The following is by guest writer Deb Maike, who Daphne and I are hoping will soon join us on a regular basis. After reading her post, you'll understand why.
I was in Berlin in the fall of 1984 visiting a friend. The Berlin Wall, erected in the 60s still split the city in two; the forces of France, America and the Soviet Union were very present; the ravages of WW2 still evident. A modern, diverse, artistic city existed in West Berlin; the East grey, dark, depressed and denied the freedoms known to their surrounding neighbours. Gaby took me to see the Wall; tall and imposing grey concrete; Furry Freak Brothers graffiti added ‘colour’. Twenty feet in front of the real wall was a fake wall used for filming movies; pristine and blankly reflective of the monster behind it.
At this time in history another wall was being constructed in Soweto; another situation where locking out freedoms and throwing away the key seemed to be the most appropriate action.
Since those days both walls have come down; creating their own new set of problems but allowing the freedoms required to overcome the obstacles. In this day of international, speed-of-light communication between the ‘people’ a change for the better has occurred. It is increasingly difficult to put up and maintain walls; political walls; societal walls; religious walls; ethnic walls; ‘you name it’ walls, as awareness of injustices rises and gives voice to these unacceptable circumstances.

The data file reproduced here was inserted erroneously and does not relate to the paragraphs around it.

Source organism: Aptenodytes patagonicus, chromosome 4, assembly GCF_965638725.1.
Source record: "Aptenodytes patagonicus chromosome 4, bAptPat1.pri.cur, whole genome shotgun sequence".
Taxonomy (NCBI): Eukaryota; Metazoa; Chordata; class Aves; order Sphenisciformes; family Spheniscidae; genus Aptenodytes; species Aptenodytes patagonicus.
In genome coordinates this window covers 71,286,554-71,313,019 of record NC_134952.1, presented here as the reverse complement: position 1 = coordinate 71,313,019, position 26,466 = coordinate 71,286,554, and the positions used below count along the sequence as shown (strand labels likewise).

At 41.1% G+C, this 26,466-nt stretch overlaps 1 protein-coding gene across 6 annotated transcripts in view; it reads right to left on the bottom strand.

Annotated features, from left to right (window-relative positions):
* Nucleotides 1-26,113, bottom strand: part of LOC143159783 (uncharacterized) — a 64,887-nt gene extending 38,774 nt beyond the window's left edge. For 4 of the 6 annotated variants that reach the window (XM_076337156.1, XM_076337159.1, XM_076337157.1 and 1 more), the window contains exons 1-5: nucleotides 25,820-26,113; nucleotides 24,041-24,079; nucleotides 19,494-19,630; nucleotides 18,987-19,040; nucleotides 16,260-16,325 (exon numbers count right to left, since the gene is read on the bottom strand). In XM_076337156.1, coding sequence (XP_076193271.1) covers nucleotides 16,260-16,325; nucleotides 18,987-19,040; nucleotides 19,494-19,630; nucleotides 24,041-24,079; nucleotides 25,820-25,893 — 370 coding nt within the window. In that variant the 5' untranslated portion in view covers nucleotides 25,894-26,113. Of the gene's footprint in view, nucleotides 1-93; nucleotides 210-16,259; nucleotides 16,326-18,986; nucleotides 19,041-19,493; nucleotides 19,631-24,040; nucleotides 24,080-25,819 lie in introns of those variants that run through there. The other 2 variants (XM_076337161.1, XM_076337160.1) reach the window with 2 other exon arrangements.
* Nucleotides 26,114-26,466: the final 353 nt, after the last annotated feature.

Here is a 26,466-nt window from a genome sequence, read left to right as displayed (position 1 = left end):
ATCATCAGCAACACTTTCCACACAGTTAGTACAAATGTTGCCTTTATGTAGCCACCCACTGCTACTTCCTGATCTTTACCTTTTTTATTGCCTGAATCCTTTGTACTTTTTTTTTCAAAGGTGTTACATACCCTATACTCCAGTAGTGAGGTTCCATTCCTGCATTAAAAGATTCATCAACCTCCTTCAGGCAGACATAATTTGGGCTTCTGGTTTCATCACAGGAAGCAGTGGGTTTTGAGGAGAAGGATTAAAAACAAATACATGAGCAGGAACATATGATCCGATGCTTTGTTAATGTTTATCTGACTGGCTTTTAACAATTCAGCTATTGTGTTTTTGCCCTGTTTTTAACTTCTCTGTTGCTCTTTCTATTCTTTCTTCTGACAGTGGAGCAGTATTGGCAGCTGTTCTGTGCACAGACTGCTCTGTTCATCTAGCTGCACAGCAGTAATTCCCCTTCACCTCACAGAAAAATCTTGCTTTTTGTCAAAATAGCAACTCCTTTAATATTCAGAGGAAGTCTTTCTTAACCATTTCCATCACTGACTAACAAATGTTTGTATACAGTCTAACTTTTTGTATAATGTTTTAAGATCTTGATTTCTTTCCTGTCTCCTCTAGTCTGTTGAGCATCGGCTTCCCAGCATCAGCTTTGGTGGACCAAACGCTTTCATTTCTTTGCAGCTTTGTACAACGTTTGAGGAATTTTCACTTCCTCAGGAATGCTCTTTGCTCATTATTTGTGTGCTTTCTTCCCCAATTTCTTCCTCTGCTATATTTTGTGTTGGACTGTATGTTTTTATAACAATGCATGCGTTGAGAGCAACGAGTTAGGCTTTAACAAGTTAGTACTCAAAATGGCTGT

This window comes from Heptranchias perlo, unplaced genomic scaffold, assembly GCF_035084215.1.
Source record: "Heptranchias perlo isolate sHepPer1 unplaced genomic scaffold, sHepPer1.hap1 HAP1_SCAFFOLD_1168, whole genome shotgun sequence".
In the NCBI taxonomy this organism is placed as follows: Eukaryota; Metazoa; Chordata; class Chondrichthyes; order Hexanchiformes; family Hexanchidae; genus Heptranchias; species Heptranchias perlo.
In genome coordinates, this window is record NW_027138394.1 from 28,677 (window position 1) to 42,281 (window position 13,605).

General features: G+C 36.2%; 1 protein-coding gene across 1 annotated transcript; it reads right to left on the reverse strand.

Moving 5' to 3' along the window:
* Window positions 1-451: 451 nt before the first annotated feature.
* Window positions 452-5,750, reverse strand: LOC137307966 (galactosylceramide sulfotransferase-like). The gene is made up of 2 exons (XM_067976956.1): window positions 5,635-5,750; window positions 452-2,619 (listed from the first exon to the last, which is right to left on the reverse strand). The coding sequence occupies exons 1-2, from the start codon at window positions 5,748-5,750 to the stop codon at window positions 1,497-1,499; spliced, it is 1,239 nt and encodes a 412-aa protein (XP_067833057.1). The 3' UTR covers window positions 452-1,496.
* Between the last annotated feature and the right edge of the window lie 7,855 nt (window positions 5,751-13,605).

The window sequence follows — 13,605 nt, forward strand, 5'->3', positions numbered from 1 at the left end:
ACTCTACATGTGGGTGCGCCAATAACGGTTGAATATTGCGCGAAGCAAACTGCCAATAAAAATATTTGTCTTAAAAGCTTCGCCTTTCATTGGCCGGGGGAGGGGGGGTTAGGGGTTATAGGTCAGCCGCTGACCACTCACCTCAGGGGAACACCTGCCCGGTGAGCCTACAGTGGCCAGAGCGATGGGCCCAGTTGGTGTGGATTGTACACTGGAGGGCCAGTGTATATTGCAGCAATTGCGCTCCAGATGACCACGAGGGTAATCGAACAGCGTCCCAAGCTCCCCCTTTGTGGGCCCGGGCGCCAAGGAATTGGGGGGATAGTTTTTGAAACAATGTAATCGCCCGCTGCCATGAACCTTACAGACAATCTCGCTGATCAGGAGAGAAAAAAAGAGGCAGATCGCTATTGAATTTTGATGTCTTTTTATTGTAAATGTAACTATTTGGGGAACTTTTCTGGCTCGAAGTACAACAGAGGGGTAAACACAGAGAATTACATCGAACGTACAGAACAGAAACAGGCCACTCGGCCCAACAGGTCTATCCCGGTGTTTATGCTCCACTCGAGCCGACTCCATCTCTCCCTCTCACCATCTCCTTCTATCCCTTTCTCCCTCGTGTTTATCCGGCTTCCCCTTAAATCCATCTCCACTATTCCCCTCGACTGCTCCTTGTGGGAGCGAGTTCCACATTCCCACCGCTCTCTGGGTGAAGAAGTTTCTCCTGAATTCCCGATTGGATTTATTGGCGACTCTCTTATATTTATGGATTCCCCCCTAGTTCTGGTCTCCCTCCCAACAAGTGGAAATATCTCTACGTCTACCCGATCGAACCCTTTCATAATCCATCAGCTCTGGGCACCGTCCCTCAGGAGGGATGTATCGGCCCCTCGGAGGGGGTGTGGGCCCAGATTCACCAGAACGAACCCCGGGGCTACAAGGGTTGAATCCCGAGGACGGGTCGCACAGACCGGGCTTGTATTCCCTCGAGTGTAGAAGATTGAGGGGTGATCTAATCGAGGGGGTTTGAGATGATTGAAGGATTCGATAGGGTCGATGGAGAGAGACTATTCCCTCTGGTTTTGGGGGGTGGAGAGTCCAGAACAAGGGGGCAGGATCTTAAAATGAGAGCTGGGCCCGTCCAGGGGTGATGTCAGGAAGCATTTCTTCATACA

Yet, walls still exist. In Belfast peaceful, until lately, since ‘the Troubles’, there are still walls that separate Catholic from Protestant neighbourhoods in the city. While they claim to have put aside their differences, the very existence of this physical reminder continues to support and reinforce the lie they purport to have overcome.
Then there is Jerusalem; another religious, ethnic wall has been built; more neighbourhoods divided; more of the common folk divided by political machinations.
As long as these physical reminders of the principles of ‘divide and conquer’ continue to exist and, worse yet, be built, the efforts of individuals to break down barriers of a greater magnitude are diminished; barriers to education, equality, food security, housing, clean water and personal safety; barriers to basic human rights.
As long as greed exists, walls will exist. As long as we continue to support capitalism, walls will exist; as long as we continue to ignore the impoverished in our own communities walls will exist.
As with Berlin and Soweto, walls can come down but it takes the efforts of the many to survive the consequences and build the alternatives. Belfast has a perfect opportunity; Jerusalem, a harder nut to crack.
Canadians are great at deluding themselves into believing we have a ‘perfect’ country. We have an opportunity to be that exalted place but we first need to address the barriers which exist within our own borders; the same barriers of exclusion, poverty, clean water, ethnic discrimination, religious affiliation, gender equality and access to education that we want for the rest of the world. In these difficult economic times the greed of the few still determines the circumstances of the many.
Recommend this post